A study carried out on 96 athletes within the France pole of the Ligue Nord-Pas de Calais (LNPC) athletics at CREPS in Wattignies concluded that "the recovery massage as we propose it allows a very significant improvement on the feeling of muscle pain, muscle fatigue and well-being ”.

In conclusion, even in the real absence of physiological and physical effect, massage has a very important psychological dimension with a state of well-being and a marked decrease in the perception of fatigue.

4 – Compression

In full swing lately, especially during effort, compression also has its place in recovery.
Compression aims to increase extravascular pressure around the blood capillaries, and thus facilitate the passage of excess fluid and metabolites out of the muscular vascular network. As seen in part 2, the calf is considered to be the second heart of the human body, so it is this area that will be favored by restraint during recovery. Many brands on the running market offer this type of product, so take your measurements carefully to get the product that best suits you before you go to the checkout !

5 - Cold

In this part we will talk about 2 types of actions you can do: Contrast immersion/hydrotherapy and cryotherapy.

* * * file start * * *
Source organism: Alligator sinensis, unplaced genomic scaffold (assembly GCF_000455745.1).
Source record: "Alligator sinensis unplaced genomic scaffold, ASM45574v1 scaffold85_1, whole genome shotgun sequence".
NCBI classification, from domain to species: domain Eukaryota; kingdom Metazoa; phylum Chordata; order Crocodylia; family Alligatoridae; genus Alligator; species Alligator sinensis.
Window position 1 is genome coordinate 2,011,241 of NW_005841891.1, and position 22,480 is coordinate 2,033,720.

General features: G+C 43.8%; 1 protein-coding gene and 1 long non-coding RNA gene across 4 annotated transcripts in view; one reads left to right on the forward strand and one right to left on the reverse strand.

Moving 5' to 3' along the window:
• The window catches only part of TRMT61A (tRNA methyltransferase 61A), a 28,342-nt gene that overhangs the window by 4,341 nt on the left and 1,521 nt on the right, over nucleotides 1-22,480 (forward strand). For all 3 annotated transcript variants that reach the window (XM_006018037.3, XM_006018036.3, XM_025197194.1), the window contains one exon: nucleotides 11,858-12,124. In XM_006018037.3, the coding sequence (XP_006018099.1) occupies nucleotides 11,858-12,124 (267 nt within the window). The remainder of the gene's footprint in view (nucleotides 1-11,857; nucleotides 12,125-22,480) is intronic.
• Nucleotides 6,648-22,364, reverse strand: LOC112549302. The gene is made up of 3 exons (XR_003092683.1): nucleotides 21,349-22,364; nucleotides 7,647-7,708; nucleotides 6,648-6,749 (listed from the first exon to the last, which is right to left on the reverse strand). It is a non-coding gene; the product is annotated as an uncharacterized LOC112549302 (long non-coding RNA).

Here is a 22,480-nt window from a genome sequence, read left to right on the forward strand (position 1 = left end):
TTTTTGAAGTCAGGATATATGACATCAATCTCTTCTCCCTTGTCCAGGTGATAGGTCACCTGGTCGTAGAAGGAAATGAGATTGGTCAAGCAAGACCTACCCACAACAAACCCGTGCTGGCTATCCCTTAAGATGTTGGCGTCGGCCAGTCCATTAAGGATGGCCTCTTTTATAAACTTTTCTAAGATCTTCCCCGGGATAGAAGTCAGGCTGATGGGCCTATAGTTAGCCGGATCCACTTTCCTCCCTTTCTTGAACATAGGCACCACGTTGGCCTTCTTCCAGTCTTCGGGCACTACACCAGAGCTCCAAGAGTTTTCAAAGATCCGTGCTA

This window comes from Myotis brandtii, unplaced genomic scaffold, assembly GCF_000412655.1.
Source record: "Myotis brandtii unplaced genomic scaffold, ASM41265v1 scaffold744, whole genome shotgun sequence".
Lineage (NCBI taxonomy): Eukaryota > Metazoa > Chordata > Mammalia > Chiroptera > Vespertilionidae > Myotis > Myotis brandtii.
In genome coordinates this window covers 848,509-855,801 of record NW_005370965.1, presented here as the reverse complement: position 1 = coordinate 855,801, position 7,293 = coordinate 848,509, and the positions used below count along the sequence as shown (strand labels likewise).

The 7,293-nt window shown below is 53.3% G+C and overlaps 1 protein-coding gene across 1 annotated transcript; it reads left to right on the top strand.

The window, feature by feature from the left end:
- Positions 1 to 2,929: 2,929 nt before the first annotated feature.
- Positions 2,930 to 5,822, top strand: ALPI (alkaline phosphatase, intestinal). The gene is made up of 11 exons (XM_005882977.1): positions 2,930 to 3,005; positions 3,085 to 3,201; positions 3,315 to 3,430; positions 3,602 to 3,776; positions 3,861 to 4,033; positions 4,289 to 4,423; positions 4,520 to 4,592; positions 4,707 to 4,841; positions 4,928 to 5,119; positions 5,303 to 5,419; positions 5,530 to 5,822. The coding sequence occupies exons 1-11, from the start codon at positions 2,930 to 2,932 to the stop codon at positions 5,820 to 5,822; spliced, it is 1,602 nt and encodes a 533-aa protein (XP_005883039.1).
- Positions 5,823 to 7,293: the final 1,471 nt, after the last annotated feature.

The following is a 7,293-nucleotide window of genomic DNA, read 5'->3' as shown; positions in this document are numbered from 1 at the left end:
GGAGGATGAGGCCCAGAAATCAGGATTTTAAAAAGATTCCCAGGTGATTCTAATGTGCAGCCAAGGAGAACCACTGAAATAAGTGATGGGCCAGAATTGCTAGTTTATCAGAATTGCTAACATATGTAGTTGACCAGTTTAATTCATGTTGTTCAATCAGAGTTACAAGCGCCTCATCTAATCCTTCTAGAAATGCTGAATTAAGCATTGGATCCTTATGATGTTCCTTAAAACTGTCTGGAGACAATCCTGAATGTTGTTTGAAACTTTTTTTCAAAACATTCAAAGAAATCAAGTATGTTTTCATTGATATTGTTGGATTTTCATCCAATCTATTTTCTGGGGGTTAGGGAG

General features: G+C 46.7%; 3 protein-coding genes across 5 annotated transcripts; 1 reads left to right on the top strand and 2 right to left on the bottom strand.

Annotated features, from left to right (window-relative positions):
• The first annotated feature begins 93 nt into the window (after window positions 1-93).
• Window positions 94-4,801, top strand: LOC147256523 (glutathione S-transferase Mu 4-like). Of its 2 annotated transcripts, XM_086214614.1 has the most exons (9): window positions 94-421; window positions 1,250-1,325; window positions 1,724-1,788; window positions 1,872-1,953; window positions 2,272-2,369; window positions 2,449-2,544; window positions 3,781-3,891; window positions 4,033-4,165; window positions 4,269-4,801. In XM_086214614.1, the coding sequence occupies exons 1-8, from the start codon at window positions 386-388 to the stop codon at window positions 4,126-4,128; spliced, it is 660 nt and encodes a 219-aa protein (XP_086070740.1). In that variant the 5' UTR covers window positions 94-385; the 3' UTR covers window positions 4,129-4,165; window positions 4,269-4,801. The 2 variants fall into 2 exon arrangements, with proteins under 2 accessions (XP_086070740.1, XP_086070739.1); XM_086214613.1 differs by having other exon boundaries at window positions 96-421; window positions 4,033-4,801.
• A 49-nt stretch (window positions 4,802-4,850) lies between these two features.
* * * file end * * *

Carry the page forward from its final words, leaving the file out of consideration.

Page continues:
Contrasting hydrotherapy, behind this term hides a very simple principle, alternating immersion in cold water (between 9 to 12 ° C) and in hot water (around 35 ° C). Vasomotricity being the main mechanism put forward for this technique, indeed, as seen above, vasoconstriction of the blood vessels will occur following the application of cold and vasodilation of these same vessels following the application of heat. It is the alternation of vasomotricity that stimulates blood flow and thus creates a "vaso-pumping" system. This facilitates blood circulation, increases the supply of oxygen and increases the movement of metabolic substances to be released. Other studies have also suggested that the origin of the benefits of this technique, was only due to the "cold" part.

This therefore leads us to talk about whole body cryotherapy. It's a technique that appeared at the end of the 1970s in Japan with the aim of treating inflammatory rheumatic pathologies. It then developed very quickly in Germany and Poland.

But it is in the last 10 to 15 years that it has really democratized. Very fashionable lately, we can see on the various running shows or on social networks, these species of large upright freezers where the athlete will put himself in.

It consists of putting the body (including the head or not) very briefly to extremely low temperatures. Because cryotherapy is fairly recent, little data is available on the subject. Despite everything, the scientific literature tends to say that there are beneficial effects rather on the inflammatory and antioxidant side. These effects depend of course on the protocol used (number of sessions, frequency of sessions and duration of sessions). This recent technique therefore offers good prospects.

6 - Conclusion

To conclude, we have seen together 5 tips for a better recovery after your ultra trail. Of course, this list is not exhaustive and other things must be put in place! I am thinking in particular of sleep, diet, hydration etc., we will talk about it in future articles dedicated to these subjects.


Written by Alex LESOIN
Ultra trail runner.